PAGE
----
Thursday, April 4, 2013

Chapter 10: Promoting Success for All Students through Technology

Focus Question:

What are differentiated instruction (DI) and universal design for learning (UDL)?

     Differentiated instruction (DI) is "an instructional approach that gives students 'multiple options for taking in information and making sense of ideas'" (p. 277).  In this way, educators create different educational experiences in order to meet the specific needs of students.  This approach takes into account the differences in the students while trying to create curricula that is both challenging and engaging the students' interest.  
     Universal design for learning (UDL) is "the application of universal design principles to educational settings" (p. 279).  UDL considers how the brain takes in and applies information.  Taking this into account, teachers design curriculum that can accommodate student needs.
     For both DI and UDL, the students benefit from a wide range of educational experiences that can lead to learning success.  The teachers are the ones who determine how students learn and succeed in these situations.  Teachers can maintain a class curriculum and order that activates and promotes learning success, or they can maintain a drool classroom that does not do much to inspire learning in their students.

Tech Tool Link: Jim Martindale's Calculators On-Line Center

     Jim Martindale's Calculators On-Line Center is a website that has links to over 22,000 calculation programs.  These calculation programs have simulations and teaching modules that allow for both student and teacher entertainment.  The site enables a student to calculate many random things, from the storage capacities of an iPod to wind chill factors.  It is very handy for finding a calculator for any situation.

     Overall, the site is not very visually appealing, which may turn off some students.  Above is the first thing you see when accessing the site.  Scrolling down, the sea of royal blue continues.  It is very easy to navigate, however, which may make up for its boringness in color and images.  It divides the links into categories such as "Agriculture" and "Chemistry Center" which makes it easy for students to browse by specific topic.  

Summary and Connections

     I found the section discussing calculators the most amusing in this chapter.  It says that "Calculators are a topic of sharp debate among educators" (p. 287).  I can easily see why.  Many calculators nowadays can solve a complex problem in one step.  Students are becoming too reliable on calculators and are therefore not learning the actual processes that lead to an answer a calculator will just spit out for them.  According to the Education World website, there are the "Calculator Champions" who claim that calculators:

  • allow students to spend less time on tedious calculations and more time on understanding and solving problems.
  • help students develop better number sense.
  • allow students to study mathematical concepts they could not attempt if they had to perform the related calculations themselves.
  • allow students who would normally be turned off to math because of frustration or boredom to increase their mathematical understanding.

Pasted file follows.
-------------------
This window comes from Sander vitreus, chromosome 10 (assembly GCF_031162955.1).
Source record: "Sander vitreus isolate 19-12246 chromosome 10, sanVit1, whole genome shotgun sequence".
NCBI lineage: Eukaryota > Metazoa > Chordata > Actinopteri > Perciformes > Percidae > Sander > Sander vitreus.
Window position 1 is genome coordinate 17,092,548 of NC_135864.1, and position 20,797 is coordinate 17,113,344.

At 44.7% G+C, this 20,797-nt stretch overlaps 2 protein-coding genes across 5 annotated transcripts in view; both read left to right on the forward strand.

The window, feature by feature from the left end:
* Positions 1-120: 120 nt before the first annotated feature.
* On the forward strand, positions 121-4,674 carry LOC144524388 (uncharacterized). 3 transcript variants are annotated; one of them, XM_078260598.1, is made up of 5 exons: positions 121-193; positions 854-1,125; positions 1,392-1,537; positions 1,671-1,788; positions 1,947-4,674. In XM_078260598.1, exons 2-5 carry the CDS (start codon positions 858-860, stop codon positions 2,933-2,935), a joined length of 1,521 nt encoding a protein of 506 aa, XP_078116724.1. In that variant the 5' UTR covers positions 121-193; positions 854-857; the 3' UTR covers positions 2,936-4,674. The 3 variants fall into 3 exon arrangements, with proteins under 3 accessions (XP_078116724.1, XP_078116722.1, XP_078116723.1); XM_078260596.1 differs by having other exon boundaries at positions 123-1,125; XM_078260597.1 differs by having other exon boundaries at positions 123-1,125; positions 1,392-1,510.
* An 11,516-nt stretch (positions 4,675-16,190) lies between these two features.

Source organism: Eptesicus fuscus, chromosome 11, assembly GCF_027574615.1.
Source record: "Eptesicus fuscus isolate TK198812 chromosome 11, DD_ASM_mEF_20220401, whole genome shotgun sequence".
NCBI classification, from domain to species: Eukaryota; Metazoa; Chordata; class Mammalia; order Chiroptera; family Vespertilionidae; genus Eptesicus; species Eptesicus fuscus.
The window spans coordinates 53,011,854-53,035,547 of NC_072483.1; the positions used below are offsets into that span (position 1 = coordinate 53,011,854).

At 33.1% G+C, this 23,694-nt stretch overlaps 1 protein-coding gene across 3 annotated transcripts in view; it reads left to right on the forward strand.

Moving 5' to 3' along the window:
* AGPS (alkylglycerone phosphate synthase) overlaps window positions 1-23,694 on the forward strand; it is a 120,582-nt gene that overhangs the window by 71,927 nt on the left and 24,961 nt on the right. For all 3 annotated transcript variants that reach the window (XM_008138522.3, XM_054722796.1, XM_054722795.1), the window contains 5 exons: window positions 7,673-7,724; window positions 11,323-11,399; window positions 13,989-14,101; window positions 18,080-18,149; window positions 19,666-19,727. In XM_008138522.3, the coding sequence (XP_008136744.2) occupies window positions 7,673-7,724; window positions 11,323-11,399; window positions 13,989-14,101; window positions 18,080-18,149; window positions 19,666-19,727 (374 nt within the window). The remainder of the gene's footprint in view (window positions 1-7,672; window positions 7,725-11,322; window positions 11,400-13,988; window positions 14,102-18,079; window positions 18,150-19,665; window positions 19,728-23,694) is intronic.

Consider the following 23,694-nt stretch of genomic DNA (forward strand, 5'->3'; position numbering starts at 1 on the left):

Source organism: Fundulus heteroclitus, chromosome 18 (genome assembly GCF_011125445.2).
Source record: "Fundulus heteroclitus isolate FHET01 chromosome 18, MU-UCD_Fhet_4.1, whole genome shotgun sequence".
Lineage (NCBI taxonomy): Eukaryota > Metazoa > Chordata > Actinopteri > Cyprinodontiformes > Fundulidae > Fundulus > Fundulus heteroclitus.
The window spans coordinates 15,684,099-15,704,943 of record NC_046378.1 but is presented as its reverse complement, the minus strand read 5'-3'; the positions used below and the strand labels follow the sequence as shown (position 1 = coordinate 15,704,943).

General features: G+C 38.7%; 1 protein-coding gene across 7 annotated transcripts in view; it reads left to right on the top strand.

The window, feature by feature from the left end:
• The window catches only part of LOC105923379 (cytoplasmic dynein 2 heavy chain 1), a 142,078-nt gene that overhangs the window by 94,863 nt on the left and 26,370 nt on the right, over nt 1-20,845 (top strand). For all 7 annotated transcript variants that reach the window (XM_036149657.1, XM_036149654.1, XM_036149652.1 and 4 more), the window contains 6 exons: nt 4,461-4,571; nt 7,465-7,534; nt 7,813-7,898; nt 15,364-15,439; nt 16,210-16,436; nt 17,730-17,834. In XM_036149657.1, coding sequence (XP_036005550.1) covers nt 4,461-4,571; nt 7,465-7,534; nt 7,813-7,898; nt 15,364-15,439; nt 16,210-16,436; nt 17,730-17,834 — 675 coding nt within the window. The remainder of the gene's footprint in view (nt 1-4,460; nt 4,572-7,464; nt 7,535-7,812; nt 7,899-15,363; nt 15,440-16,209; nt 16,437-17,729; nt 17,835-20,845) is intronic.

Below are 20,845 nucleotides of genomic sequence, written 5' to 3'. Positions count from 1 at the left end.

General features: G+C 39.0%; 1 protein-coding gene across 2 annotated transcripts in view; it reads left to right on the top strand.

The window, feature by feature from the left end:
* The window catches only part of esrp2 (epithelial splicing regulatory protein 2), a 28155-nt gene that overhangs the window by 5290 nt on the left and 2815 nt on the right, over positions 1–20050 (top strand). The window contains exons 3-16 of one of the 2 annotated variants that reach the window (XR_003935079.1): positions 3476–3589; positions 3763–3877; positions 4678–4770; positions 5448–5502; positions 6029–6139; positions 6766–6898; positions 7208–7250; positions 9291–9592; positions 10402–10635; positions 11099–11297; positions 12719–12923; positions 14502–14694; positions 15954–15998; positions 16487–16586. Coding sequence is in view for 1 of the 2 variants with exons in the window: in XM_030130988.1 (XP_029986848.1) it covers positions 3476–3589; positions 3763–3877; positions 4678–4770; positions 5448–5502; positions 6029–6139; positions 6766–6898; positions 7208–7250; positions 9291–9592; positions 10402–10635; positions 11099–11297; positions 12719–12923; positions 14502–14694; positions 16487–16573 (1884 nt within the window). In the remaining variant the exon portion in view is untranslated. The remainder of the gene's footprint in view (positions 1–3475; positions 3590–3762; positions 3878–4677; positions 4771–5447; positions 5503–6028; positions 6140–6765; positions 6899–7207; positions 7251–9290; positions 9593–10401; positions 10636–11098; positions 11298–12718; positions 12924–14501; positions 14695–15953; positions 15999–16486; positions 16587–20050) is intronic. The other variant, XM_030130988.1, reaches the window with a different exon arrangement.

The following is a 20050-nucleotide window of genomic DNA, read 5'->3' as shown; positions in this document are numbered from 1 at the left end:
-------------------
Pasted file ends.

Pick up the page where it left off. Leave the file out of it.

• simplify tasks, while helping students determine the best methods for solving problems.
  • make students more confident about their math abilities.
On the other side of the argument are the "Calculator Critics" who claim that calculator use:
  • produce students who can't perform basic tasks without a calculator.
  • encourage students to randomly try a variety of mathematical computations without any real understanding of which is appropriate or why.
  • prevent students from discovering and understanding underlying mathematical concepts.
  • keep students from benefiting from one of the most important reasons for learning math -- to train and discipline the mind and to promote logical reasoning.
  • inhibit students from seeing the inherent structure in mathematical relationships.
  • give students a false sense of confidence about their math ability.

I see the sides of both arguments, however I often favor the side of the "calculator critics."  It is more than just the calculator use itself, it is how a teacher implements calculators into their agenda.  The way most teachers teach proves the calculator critics correct.  


Maloy, Robert, Verock-O’Loughlin,Ruth-Ellen, Edwards, Sharon A., and Woolf, Beverly Park (2011). Transforming Learning with New Technologies. Boston, MA: Pearson Education, Inc. ISBN:10 0-13-159611-X, ISBN:13 978-0-13-159611-5 

Martindale, J. (2013). Martindale's Calculators On-Line Center.  Web. 3 April 2013.

Starr, L. (2002).  Educators Battle Over Calculator Use: Both Sides Claim Casualties. Education World. Web. 4 April 2013.

1 comment:

  1. Great post - love the cartoon (do remember to link back to that!) and think it does a good job of explaining what happened to 'standaradization'. Your comments about the calculators were interesting and valid - to me, the calculator, like any tool, has its usefulness. However, there are appropriate ways to use a tool - same could be for just about any tool, including a computer. We need to have an understanding about the tool and not let "it" control us - we should be programming "it" what to do.